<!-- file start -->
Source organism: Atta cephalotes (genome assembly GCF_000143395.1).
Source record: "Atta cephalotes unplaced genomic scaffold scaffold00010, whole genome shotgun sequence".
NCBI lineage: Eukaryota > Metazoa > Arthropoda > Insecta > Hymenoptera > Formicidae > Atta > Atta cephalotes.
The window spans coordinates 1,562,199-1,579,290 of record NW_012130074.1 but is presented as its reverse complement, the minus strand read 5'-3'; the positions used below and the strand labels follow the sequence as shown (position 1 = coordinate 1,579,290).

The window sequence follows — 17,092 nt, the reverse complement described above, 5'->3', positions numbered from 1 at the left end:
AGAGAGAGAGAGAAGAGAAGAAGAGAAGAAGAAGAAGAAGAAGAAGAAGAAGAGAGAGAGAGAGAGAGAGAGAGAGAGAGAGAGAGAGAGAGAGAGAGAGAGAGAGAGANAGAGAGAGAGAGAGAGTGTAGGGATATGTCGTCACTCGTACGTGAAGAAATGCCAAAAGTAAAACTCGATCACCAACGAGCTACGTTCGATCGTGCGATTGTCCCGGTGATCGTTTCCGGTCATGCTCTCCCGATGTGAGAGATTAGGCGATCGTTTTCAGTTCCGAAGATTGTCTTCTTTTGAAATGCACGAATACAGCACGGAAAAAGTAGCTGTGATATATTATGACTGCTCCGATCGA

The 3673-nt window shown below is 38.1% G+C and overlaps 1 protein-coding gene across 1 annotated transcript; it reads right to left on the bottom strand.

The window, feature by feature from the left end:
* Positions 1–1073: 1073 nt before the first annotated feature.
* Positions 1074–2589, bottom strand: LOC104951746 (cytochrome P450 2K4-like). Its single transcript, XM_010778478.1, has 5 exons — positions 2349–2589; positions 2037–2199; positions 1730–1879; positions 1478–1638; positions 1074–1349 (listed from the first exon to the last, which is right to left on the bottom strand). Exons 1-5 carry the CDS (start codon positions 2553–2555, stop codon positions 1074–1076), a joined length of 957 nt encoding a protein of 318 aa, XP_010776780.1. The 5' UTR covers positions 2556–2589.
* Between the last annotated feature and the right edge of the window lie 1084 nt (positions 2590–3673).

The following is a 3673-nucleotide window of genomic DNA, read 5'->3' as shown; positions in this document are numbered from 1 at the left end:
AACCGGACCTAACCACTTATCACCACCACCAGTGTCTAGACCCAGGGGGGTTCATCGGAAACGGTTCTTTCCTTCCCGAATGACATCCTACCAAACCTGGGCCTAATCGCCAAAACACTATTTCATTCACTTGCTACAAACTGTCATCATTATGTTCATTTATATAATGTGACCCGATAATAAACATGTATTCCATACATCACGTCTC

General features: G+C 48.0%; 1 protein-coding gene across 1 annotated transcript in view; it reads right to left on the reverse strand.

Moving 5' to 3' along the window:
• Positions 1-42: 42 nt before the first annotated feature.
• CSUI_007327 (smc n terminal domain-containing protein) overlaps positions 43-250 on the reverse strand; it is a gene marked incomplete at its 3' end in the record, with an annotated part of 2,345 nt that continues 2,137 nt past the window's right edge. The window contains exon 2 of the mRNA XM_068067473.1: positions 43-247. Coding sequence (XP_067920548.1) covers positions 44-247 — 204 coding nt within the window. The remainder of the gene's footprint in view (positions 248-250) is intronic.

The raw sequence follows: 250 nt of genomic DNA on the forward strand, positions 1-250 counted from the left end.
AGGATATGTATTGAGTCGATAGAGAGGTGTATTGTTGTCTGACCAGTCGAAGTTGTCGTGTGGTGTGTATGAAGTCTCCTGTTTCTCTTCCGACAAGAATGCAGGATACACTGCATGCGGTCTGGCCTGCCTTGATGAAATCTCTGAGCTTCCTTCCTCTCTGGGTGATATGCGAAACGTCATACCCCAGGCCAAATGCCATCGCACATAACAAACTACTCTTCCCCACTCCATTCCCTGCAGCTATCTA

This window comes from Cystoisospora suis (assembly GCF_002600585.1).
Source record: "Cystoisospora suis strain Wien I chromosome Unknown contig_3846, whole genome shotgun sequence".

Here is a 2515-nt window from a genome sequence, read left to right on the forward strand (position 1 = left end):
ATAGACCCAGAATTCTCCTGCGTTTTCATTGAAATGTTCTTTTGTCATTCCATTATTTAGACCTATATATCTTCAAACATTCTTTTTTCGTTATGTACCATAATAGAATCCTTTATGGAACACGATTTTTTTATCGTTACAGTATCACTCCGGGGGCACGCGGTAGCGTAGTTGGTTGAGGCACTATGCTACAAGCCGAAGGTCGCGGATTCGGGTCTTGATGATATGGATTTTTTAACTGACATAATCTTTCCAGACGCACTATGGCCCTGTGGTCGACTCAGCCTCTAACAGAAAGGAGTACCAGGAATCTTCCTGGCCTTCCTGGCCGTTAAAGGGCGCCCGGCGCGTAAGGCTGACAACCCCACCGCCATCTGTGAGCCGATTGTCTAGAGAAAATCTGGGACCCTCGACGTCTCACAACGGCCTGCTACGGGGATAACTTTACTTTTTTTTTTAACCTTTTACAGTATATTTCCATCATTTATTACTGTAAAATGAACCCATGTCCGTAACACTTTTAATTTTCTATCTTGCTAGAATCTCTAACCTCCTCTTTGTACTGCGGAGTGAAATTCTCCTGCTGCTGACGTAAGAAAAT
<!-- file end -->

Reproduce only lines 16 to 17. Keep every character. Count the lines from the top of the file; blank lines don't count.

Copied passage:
• Positions 1-42: 42 nt before the first annotated feature.
• CSUI_007327 (smc n terminal domain-containing protein) overlaps positions 43-250 on the reverse strand; it is a gene marked incomplete at its 3' end in the record, with an annotated part of 2,345 nt that continues 2,137 nt past the window's right edge. The window contains exon 2 of the mRNA XM_068067473.1: positions 43-247. Coding sequence (XP_067920548.1) covers positions 44-247 — 204 coding nt within the window. The remainder of the gene's footprint in view (positions 248-250) is intronic.